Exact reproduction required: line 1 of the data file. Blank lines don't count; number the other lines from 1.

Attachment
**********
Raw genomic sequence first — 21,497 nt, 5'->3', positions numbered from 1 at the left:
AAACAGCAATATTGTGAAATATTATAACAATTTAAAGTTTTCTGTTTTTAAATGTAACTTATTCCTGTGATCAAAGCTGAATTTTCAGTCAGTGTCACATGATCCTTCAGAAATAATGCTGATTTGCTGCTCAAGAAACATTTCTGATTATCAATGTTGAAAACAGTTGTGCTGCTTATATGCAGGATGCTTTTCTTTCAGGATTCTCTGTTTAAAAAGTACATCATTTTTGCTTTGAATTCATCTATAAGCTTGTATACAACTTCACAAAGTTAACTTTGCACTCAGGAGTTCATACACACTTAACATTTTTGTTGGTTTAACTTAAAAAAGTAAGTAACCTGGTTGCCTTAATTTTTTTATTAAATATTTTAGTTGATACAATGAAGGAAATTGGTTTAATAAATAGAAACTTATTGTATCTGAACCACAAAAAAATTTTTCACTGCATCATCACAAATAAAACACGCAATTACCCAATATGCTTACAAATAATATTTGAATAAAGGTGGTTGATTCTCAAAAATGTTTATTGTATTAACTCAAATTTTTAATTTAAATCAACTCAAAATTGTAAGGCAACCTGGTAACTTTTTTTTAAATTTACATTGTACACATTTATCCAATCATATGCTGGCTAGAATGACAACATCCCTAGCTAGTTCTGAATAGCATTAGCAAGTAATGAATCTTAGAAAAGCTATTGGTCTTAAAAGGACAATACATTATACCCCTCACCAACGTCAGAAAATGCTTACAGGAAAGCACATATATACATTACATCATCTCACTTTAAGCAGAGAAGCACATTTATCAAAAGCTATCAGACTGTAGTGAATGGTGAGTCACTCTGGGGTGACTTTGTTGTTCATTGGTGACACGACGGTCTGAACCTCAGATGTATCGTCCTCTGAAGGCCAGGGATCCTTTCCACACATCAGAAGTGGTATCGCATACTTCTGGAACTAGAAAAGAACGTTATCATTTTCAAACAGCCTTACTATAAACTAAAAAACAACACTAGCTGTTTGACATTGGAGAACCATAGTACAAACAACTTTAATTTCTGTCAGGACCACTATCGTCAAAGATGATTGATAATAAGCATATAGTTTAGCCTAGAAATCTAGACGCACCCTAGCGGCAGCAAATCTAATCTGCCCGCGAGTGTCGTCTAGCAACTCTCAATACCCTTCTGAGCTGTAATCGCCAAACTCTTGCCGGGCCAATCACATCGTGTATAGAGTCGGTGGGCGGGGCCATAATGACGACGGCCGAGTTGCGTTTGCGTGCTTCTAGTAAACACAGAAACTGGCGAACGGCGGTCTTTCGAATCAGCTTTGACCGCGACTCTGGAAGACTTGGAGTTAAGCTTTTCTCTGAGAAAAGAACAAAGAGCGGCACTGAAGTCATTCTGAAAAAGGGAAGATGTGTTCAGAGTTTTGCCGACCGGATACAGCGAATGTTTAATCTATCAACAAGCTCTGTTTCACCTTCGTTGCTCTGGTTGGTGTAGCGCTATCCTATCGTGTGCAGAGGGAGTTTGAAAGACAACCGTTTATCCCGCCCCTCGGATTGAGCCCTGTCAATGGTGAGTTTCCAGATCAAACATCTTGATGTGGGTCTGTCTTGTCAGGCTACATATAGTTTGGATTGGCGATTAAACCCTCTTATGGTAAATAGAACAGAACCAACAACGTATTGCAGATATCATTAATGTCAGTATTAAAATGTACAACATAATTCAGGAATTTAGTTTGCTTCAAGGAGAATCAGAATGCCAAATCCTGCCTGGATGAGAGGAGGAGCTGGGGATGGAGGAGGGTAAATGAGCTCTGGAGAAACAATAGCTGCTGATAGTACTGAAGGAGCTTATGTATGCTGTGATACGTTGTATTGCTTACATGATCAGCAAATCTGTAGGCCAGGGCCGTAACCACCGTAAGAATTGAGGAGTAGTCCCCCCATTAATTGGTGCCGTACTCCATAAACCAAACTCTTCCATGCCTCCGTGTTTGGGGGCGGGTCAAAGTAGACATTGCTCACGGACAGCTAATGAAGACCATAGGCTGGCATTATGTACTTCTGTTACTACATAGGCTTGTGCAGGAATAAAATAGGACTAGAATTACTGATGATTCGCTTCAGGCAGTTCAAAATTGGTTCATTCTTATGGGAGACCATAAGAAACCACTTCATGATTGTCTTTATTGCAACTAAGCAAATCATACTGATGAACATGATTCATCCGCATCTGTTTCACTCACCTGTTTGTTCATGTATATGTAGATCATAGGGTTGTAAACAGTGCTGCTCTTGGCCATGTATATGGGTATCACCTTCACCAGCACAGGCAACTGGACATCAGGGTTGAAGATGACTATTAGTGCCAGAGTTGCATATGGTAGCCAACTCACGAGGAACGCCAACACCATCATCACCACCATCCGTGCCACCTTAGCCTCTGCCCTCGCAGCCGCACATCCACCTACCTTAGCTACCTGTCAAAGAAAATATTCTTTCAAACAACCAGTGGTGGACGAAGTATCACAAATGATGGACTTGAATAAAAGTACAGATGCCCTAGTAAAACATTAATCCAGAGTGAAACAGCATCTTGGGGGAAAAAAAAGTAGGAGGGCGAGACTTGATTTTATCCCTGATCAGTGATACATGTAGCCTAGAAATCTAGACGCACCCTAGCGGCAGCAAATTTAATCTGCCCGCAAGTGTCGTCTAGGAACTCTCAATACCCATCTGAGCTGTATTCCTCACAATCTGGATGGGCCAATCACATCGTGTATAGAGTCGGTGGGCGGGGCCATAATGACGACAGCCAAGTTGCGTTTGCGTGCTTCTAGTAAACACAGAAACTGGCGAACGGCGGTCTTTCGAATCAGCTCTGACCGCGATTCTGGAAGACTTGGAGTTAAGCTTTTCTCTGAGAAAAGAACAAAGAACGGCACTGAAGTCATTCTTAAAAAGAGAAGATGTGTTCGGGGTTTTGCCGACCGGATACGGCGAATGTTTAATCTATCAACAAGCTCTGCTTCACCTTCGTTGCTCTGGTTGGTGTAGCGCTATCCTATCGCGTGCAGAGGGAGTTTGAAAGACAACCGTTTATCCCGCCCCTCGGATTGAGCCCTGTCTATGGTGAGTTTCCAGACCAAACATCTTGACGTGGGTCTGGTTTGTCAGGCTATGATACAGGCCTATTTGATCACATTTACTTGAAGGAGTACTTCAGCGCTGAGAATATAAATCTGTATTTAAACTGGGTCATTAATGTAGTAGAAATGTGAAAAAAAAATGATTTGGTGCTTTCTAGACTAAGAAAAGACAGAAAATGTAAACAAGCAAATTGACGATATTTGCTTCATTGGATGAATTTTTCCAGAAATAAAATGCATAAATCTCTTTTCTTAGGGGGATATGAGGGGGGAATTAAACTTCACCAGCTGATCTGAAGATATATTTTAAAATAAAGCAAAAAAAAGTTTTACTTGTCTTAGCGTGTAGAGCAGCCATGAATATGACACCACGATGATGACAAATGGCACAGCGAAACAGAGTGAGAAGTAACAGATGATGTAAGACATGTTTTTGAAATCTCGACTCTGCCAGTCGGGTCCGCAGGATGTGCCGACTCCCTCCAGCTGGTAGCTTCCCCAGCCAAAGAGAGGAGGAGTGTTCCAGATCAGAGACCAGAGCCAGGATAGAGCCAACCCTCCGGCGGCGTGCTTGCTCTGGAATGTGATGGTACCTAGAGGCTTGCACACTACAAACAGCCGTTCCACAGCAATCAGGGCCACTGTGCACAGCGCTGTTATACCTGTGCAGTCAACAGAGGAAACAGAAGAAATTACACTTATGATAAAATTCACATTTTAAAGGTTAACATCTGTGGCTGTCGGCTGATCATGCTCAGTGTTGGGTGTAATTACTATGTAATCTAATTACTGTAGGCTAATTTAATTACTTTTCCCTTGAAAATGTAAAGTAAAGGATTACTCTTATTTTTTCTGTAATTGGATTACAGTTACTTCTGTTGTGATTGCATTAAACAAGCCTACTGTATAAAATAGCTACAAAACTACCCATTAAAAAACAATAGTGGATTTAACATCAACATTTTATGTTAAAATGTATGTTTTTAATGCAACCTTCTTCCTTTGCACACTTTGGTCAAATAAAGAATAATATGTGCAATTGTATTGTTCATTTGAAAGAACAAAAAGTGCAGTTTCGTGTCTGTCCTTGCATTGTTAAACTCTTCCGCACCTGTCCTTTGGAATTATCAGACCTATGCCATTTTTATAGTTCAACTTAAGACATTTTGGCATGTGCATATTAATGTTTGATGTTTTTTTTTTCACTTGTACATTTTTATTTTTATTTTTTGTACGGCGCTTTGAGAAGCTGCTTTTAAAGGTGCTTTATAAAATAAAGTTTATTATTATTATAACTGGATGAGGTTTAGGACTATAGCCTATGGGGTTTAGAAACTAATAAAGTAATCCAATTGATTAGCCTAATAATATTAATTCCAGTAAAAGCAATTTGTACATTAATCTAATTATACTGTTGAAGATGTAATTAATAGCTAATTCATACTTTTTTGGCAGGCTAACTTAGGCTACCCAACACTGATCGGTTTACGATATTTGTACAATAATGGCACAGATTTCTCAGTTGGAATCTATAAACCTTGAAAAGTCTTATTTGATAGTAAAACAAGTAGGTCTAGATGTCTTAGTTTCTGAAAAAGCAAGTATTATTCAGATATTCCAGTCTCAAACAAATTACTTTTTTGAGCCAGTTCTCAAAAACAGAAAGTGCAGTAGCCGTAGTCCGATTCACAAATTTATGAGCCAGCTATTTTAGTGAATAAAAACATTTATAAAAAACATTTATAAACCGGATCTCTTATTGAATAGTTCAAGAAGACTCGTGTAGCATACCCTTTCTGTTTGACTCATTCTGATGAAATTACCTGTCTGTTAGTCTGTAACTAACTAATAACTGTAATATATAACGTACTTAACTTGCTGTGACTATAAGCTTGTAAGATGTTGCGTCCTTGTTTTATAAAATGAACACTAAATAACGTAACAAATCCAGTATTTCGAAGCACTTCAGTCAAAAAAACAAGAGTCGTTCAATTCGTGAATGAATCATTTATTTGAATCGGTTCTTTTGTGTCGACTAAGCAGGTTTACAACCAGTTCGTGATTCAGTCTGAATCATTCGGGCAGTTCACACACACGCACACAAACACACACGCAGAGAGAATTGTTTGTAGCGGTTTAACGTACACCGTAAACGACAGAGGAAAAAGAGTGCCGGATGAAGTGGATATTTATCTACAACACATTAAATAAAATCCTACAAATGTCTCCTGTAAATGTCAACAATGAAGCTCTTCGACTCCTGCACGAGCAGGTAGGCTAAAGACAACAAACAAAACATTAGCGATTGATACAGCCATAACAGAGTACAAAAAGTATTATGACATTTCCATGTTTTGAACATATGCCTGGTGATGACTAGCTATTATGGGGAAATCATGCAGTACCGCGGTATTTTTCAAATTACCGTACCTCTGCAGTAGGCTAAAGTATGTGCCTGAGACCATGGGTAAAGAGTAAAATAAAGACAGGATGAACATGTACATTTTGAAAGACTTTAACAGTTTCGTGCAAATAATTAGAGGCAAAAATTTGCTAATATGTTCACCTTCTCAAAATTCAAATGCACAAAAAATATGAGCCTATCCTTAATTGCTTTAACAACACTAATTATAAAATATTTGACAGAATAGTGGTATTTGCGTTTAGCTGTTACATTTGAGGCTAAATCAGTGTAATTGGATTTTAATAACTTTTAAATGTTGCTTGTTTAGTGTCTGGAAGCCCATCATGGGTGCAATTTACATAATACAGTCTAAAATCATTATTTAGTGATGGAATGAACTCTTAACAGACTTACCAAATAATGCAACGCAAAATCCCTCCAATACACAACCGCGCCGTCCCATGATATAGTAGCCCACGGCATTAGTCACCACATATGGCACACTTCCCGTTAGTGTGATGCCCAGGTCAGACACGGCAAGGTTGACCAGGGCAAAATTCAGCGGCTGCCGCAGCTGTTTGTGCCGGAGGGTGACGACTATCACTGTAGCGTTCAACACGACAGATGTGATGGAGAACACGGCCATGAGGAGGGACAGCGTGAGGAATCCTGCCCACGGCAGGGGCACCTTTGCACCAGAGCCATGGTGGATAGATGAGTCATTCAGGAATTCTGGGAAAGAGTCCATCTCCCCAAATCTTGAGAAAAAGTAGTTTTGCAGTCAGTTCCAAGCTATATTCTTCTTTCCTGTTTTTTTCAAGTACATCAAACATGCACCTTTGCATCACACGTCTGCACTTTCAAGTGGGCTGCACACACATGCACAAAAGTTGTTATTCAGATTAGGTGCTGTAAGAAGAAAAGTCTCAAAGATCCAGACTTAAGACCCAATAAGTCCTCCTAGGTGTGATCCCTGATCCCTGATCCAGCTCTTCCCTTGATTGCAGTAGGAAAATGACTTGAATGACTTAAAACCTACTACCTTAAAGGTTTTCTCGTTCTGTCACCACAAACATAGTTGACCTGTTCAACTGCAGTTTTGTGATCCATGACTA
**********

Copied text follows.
Raw genomic sequence first — 21,497 nt, 5'->3', positions numbered from 1 at the left: